Joe Hendrickson was standing on a dock waiting for his day to begin when he saw the first planes.
“I looked over at the number six hangar and saw a plane diving at the building. I remember thinking those fools are going to hurt somebody. The first plane dropped a bomb that missed the hangar and exploded on the side of the building. I thought at first that they were dummy bombs and the pilots were playing a joke,” Hendrickson said
The next plane he saw, however, released a bomb that hit the hangar. The result was a massive explosion. Reacting to the sound of another plane, Hendrickson turned to see a two-man torpedo plane flying down the middle of the channel. He saw the pilot hunched over the controls concentrating on his attack. In the rear seat, a machine gunner sat waiting patiently.
“They flew so close to me that the machine gunner and I made eye contact,” Hendrickson said. “I found out later that the machine gunner was under strict orders not to fire until after the torpedoes were dropped so as not to break the pilot’s concentration. I’m here today because of that,” Hendrickson said.
“I don’t think you saw any cowards that day, but we were bewildered. We thought before the attack we could beat them with one hand tied behind our backs. After the attack, we found out they were pretty good,” Hendrickson said.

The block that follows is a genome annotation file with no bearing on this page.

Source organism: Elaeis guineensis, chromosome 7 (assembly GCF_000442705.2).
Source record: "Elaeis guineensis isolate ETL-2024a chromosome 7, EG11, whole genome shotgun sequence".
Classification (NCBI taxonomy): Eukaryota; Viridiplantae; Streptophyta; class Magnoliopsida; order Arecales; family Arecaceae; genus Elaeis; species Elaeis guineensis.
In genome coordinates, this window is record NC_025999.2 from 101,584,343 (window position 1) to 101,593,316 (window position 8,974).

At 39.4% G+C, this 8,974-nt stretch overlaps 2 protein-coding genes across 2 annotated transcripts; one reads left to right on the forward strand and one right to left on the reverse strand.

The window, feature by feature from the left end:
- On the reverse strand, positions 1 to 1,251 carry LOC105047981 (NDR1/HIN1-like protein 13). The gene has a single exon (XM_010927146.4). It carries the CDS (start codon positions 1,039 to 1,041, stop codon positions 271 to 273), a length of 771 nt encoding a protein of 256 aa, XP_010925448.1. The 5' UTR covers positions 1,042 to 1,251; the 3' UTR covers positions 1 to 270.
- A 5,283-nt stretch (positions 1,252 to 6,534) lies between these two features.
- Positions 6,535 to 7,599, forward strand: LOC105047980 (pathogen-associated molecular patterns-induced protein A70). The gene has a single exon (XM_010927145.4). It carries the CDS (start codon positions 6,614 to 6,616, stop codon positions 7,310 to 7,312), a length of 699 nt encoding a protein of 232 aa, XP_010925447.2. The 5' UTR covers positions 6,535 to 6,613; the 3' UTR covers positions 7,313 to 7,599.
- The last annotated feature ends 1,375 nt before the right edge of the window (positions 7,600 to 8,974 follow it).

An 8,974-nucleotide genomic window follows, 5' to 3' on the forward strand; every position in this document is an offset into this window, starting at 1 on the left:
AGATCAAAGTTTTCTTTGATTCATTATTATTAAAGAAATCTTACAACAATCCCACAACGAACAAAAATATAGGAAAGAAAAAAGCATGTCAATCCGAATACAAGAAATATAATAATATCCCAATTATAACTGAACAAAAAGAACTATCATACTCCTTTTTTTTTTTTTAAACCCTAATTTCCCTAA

The final Pearl Harbor veteran gave a different account of the events that transpired on that fateful Sunday. Telling his story with the aid of longtime friend, Bob Richardson, Robert Gorman related his experience as seen from the destroyer USS Ward.
Hours before the attack Gorman sat at his sonar station as the Ward patrolled the mouth of Pearl Harbor. Designated as a “no sub” zone, the Ward’s responsibility was to destroy unwanted intruders who might stray into the area.
Approximately 45 minutes before the attack began, Gorman detected the noise of a two-man submarine just outside the harbor entrance. The captain ordered the submarine sunk. He planned to ram the sub, but later ordered the Ward’s three inch guns to fire on the ship. The sinking of the two-man sub marked the first blow by an American vessel against the Japanese
Later in the afternoon, the Ward steamed into the harbor amid the wreckage and destruction. Gorman told Anderson, “a cheer went up” as they passed the crippled ships from the crews coping with the destruction caused by the raid.
At that point, the Ward was one of the few U. S. ships left sailing, and the sight of an American vessel, Gorman believes, gave hope to the sailors battling the effects of the morning bombing raid.
While filmmakers strive for authenticity and the right blend of human interest between the actors on stage and the horrors of war, the end result will always be only a representation of the stories of the true heroes of the attack on Pearl Harbor. Men like La Brie, Mc Clure, Firestone, Hendrickson and Gorman tell the story as it should be told, through the eyes and memories of those who served there.